Thu, 27 Jan 2022

© Provided by Xinhua

Located about 370 km west of Sydney, Young, the cherry capital of Australia, sees the return of tourists as Christmas approaches.

SYDNEY, Dec. 8 (Xinhua) -- It has been a tough year throughout the rural regions of the Australian state of New South Wales (NSW) with COVID-19 abruptly halting the lucrative tourism industry but, finally, as Christmas approaches there are strong signs of a revival.

Young, the largest town in the state's scenic Hilltop Region, is located about 370 km west of Sydney. The well-maintained town, which retains much of its 19th century charm with gracious public buildings, rustic country pub and sandstone churches, is also known as the cherry capital of Australia.

To celebrate its fruitful achievements, Young holds an annual festival crammed with family-friendly activities such as pie-eating contests and the crowning of the Cherry King and Queen. For overseas tourists and day-trippers from the bustling "big smoke" of Sydney, the National Cherry Festival offers a tasteful insight into rural Australia.

© Provided by Xinhua

The event, traditionally held over the first weekend in December during the peak of the cherry season, was cancelled last year and scaled down this year, but what it lacked in size was compensated by the enthusiasm of its organizers, market store holders and festival goers.

Among those keen to sell their colorful array of freshly-picked cherries, local-made pies and jams was Stony Creek Orchards' Bridget Sell. Their products were a big hit and by the end of the weekend were near sold-out.

"We've had to downscale things this year, but the festival organizers have reinvented a lot of things. So along with the busking and the light festival, they have given us a fresh opportunity to be here," Sell told Xinhua.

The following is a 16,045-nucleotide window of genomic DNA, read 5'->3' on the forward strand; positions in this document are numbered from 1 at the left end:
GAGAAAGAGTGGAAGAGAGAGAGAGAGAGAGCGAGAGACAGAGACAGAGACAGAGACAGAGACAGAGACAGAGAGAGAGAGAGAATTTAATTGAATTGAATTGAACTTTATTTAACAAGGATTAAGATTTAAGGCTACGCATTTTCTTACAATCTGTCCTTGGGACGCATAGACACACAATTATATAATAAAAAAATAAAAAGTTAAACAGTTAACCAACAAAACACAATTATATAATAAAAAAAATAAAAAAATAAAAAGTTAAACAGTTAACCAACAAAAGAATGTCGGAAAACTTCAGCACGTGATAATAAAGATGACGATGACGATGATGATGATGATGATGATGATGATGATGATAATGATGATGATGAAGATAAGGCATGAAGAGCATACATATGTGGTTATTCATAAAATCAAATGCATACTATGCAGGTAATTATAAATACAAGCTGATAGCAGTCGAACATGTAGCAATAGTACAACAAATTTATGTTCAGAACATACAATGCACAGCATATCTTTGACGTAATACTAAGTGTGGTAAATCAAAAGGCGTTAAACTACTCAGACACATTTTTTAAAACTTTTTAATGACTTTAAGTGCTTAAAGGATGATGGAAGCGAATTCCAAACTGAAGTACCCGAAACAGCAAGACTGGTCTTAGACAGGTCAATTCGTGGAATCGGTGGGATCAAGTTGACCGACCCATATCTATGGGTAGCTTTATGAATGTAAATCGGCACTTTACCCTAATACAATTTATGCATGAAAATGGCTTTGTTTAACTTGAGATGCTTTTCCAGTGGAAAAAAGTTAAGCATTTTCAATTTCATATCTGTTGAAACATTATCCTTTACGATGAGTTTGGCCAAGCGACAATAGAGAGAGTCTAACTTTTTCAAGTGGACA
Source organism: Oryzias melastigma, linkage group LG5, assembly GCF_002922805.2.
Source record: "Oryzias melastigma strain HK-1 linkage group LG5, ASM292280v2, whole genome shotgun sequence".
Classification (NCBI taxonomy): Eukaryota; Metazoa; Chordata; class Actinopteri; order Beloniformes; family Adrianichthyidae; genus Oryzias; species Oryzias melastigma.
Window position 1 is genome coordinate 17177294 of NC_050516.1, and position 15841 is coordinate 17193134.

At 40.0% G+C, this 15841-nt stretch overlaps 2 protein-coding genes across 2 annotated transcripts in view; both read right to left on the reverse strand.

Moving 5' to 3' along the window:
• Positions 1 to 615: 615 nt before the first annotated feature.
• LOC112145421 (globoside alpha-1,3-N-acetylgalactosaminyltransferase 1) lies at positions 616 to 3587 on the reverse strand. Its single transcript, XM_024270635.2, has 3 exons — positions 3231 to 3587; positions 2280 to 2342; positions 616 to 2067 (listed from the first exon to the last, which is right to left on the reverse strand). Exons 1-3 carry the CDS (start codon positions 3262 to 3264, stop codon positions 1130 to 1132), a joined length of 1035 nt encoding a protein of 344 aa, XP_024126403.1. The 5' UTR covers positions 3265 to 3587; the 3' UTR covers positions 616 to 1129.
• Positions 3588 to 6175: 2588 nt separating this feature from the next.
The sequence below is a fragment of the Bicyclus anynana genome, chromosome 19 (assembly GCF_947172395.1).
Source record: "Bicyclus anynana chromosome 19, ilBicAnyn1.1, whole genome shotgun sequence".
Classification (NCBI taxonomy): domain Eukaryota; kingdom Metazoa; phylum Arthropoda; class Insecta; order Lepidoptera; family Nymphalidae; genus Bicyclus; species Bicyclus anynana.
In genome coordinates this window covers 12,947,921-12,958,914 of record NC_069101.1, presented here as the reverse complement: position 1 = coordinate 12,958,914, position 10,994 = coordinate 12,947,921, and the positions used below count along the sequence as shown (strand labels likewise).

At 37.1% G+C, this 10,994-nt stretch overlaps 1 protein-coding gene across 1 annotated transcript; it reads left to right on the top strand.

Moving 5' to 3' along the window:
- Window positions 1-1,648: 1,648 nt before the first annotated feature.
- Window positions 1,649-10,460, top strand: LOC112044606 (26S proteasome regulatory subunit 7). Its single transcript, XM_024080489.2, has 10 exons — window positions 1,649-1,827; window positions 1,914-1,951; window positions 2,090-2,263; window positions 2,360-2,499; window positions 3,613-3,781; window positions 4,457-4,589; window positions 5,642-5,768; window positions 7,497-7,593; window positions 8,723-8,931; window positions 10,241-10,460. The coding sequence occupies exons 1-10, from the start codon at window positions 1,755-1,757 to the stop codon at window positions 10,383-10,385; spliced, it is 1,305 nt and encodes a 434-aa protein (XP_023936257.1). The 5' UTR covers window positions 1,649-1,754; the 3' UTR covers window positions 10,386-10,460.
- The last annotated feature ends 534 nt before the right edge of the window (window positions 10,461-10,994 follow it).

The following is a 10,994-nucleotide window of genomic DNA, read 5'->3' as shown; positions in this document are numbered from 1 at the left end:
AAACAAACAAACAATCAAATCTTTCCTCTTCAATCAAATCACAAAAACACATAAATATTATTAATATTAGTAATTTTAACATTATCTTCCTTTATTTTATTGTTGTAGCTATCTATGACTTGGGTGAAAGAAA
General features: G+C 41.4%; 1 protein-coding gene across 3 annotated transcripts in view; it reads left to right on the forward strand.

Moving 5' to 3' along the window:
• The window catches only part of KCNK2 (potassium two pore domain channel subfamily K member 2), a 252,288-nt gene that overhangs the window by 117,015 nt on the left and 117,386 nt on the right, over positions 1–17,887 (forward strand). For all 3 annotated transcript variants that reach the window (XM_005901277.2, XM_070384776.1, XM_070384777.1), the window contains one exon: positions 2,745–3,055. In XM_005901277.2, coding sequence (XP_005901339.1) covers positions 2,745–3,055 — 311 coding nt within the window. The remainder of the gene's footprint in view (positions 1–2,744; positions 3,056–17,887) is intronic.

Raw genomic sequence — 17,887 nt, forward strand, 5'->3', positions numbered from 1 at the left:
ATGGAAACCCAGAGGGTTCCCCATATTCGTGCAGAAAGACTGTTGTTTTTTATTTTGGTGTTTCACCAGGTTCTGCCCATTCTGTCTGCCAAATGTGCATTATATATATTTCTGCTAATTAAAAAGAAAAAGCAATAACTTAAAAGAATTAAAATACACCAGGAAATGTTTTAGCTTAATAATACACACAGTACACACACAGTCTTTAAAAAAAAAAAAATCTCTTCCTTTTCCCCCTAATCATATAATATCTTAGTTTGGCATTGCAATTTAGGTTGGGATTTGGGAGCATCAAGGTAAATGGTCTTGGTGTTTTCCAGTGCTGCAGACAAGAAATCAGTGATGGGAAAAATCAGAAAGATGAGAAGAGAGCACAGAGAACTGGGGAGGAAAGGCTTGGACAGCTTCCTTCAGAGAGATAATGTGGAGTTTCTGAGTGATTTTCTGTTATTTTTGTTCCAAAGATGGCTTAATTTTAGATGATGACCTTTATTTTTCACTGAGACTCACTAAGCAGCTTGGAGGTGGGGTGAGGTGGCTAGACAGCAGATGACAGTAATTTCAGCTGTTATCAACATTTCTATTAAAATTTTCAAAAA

© Provided by Xinhua

Nestled in the Highlands district, about 250 km from Young, is the picturesque village of Bowral where small businesses are also ready and willing to win over free-spending tourists.

Along the main street, adorned with Christmas decorations, boutique fashion stores jostle for trade alongside art galleries, gift shops and antique sellers.

Among all that action is Sweets and Treats, where shop assistant, Jade, told Xinhua that the business was beginning to prepare for an "onslaught" of tourists during the summer school holidays.

© Provided by Xinhua

"During COVID it was definitely very different, not having all the Sydney people, Bowral relies on tourists from there," Jade said.

She said despite some fear that the new Omicron variant would prompt further restrictions, they were still planning for a best-case scenario.

"From a business standpoint, I think there is always that fear (that restrictions will be introduced)... over the last two years there has always been that fear, that something's going to change."

© Provided by Xinhua

"But I guess, we're not really thinking about that at the moment."

Jade added that the easing of restrictions in NSW, while important for the local economy, was also anticipated by residents who had been locked out of the state's capital.

"Lots of our locals have family who are young parents themselves, so they haven't been able to meet any of their grandkids or see their kids in a really long time, and a lot of those people have family in Sydney."

© Provided by Xinhua

For now, Sell in Young was looking to the peak season with cautious optimism.

"We want to be forward thinking and still engage people during these times, and we've got to work through it, don't we? That was scary, but I'm so thrilled to have everyone here really."

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